Senator Tommy Tuberville, R-Ala., conducts a press briefing on the Senate subway to propose a vote today on the Jan. 6 commission and the Endless Frontier Act and the Innovation and Competition Act by June, Friday, May 28, 2021.
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Alabama Senator Tommy Tuberville, who is an outspoken critic of China and companies there, has been buying and selling shares and options in the Chinese e-commerce giant since last summer Alibaba after asking questions about similar transactions, reveal disclosure reports.
Tuberville made three separate purchases with his wife Suzanne Tuberville as recently as December Alibaba shares valued at up to $300,000 in total, according to a financial report filed Wednesday.
Republican spokeswoman in July told CNBC that in mid-2020 he ordered his financial advisors to sell a small stake in Alibaba stock after learning it was in his portfolio.
That earlier stock sale, worth less than $5,000, came as the former Auburn University football coach was running for the Senate seat.
Tuberville was exposed in July for violating a federal financial transparency law, the STOCK Act, by failing to file disclosures of about 130 stock and stock option trades from January 2021 to May 2021 within a 45-day period.
These trades included a sale of shares on January 25, 2021 put options Per Alibaba Group Holding Limited.
The sale of the put options – which would give their holders the right to sell Alibaba at a share price of $230 by Sept. 19 – was valued at $15,001 to $50,000.
That sale came months after the sale of Alibaba shares that its spokeswoman described.
His spokeswoman at the time said Tuberville wasn’t even aware of the deals because they were being handled by his financial advisors.
Earlier that same month, on July 14, Tuberville and his wife had jointly purchased between $15,001 and $50,000 worth of put options in Alibaba, while on the same day selling put options from the company at a slightly lower strike price, the were rated the same height.
Those transactions were only disclosed in a report Tuberville filed in August, after the news reported his violation of the Stock Corporation Act.
On September 13, Tuberville and his wife sold Alibaba options with an exercise price of $230 in four separate trades, and bought Alibaba put options with the same strike price, another disclosure shows. Overall, these transactions were valued at between approximately $80,000 and $215,000.
On Wednesday, the spokeswoman again referred to his financial advisors when asked about his together the account’s recent Alibaba stock purchases.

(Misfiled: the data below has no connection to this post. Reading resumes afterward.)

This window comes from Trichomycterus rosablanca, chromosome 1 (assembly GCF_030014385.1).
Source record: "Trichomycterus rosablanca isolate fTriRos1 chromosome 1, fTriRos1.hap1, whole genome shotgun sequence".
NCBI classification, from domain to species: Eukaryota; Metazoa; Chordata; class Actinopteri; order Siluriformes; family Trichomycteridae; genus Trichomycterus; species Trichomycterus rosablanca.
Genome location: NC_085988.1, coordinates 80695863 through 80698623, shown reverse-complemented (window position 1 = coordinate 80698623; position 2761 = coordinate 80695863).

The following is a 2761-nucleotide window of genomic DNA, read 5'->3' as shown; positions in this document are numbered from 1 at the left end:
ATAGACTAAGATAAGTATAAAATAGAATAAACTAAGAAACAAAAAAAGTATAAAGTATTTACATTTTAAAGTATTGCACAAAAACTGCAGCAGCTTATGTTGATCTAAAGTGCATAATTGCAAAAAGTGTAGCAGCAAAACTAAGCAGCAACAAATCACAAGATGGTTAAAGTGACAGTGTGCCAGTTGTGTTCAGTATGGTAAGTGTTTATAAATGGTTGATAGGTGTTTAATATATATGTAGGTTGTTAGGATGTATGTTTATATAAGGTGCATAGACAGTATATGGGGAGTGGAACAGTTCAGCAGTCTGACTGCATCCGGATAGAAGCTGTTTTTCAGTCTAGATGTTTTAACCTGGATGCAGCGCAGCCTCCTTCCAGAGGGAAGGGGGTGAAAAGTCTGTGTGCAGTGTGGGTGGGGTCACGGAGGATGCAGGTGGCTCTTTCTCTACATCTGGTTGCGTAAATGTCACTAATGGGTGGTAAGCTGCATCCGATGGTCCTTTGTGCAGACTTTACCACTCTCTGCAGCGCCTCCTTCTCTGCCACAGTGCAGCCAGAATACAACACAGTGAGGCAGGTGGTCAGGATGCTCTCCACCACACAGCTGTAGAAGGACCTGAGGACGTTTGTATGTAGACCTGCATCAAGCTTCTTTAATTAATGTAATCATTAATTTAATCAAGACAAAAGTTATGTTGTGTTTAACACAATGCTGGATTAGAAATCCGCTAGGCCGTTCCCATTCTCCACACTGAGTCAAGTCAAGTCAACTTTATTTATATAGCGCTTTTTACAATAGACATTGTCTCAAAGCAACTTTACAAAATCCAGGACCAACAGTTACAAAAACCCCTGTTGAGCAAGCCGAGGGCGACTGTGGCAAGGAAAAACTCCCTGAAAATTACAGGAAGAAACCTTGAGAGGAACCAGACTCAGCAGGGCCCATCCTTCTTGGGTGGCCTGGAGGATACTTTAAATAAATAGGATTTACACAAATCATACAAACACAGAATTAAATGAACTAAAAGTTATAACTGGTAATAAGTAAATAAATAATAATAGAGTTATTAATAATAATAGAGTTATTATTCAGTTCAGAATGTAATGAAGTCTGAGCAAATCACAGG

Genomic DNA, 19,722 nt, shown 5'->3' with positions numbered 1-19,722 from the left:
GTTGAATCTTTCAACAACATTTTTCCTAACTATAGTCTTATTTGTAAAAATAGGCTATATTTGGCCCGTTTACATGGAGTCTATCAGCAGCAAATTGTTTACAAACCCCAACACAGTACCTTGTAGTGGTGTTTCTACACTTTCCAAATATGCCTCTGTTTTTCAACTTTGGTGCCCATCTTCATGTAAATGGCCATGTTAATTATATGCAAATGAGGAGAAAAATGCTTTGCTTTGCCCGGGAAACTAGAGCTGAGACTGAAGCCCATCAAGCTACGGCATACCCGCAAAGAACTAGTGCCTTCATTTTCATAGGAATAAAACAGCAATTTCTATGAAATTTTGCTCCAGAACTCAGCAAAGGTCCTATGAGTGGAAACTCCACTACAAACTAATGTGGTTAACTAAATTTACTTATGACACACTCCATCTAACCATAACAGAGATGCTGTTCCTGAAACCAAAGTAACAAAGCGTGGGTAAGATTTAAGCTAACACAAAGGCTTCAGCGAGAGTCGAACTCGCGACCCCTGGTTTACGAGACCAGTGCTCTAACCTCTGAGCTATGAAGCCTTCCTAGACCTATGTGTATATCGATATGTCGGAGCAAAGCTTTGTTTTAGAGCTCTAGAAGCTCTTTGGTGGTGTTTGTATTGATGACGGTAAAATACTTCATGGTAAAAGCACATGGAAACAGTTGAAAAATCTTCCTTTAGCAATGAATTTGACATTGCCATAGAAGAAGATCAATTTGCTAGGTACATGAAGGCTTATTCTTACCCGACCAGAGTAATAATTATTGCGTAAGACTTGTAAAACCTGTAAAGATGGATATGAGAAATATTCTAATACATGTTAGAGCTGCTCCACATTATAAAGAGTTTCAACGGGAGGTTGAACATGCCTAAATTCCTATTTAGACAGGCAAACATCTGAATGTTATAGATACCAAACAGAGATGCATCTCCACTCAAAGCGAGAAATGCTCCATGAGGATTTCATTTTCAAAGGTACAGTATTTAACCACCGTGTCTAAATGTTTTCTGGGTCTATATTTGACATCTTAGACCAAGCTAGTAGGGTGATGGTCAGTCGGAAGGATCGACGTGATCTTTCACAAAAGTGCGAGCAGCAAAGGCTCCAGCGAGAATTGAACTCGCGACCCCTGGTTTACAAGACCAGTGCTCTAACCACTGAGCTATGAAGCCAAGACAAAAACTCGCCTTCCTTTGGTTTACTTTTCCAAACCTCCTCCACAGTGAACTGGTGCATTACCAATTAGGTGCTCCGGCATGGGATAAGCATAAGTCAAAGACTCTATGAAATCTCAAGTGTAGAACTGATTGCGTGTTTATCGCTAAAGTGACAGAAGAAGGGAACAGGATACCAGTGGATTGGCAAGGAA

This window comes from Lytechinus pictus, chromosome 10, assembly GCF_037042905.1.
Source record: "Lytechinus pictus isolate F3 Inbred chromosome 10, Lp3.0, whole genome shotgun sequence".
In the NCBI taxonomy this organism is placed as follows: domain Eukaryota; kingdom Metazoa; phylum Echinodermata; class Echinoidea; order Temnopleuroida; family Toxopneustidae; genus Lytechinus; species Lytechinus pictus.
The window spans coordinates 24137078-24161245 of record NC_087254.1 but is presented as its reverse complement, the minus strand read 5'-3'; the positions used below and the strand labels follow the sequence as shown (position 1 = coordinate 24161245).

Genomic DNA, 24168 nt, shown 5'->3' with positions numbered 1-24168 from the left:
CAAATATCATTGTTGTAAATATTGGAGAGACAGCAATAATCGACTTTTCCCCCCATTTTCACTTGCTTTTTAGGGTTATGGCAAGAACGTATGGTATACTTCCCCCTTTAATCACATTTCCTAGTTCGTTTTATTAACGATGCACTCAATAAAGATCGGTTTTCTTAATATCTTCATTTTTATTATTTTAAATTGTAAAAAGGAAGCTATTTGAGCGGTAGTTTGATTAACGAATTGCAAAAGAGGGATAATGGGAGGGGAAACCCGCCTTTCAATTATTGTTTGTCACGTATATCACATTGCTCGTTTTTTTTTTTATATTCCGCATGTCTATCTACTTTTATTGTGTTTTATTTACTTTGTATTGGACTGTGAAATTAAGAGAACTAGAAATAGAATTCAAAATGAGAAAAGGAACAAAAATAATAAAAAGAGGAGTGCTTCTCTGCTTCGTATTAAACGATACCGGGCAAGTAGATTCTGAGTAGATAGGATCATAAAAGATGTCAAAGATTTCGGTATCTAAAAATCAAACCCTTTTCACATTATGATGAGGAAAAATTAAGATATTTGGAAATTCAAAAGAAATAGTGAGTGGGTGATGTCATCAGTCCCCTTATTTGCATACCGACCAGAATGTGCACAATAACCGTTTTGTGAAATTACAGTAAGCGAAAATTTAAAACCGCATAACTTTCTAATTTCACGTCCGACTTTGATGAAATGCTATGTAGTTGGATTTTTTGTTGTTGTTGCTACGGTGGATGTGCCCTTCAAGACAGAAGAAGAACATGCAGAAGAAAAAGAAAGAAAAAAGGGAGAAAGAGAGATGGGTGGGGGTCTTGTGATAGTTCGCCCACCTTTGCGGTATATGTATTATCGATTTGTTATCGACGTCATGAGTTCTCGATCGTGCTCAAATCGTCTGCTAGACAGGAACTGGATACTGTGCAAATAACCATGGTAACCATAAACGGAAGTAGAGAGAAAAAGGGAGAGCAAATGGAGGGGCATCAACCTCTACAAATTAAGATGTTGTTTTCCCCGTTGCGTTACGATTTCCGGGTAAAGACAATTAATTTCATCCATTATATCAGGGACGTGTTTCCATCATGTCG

“Senator Tuberville has long had financial advisors actively managing his portfolio without his day-to-day involvement,” she said in an email.
Asked if Tuberville now plans to tell those advisors not to trade shares in Alibaba or other Chinese companies, given his criticism of China, the spokeswoman said, “Of course.”
In his financial disclosure filed on Wednesday, Tuberville said he and his wife bought between $50,001 and $100,000 worth of American Depositary shares in Alibaba Group Holding Limited on Dec. 14 through their joint account.
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The next day, according to the disclosure, the Tubervilles bought Alibaba shares valued in the same value range, which allows lawmakers to report transactions in ranges rather than exact amounts.
On Dec. 21, the Tuberville account bought between $15,001 and $50,000 worth of Alibaba stock, the disclosure said.
The pair then conducted a “partial” sale of Alibaba stock on Dec. 23, valued at $50,001 to $100,000, which the senator described on the form.
The congresstrading.com Twitter account, which tracks the Legislature’s disclosure documents, updated CNBC on Tuberville’s purchases of Alibaba stock.
Tuberville in June had lauded President Joe Biden for issuing an executive order that would allow the United States to issue a ban US investments in Chinese companies that the White House said would undermine the security or democratic values of the US and its allies.
In a statement at the time, Tuberville said, “Chinese companies routinely violate U.S. sanctions laws and actively facilitate the Chinese Communist Party’s military expansion and persecution of religious minorities.”
In May, Tuberville introduced the China TSP Investment Ban Act, which would permanently ban federal retirement savings plans from investing in a Chinese company.
In addition to Alibaba trades, Tuberville and his wife also bought shares in last month Stratasys Ltd. with a value between 15,001 and 50,000 US dollars and a partial sale or the likef apple Shares valued at $50,001 to $100,000, according to the disclosure.
The couple also bought stock options for Invesco QQQ Trust, Series 1, and for Cleveland Cliffs, and options sold for PayPal and ChannelAdvisor Corp.
The Tuberville individual account bought a commodity futures contract for the delivery of cattle in April ranging from $1,001 to $15,000.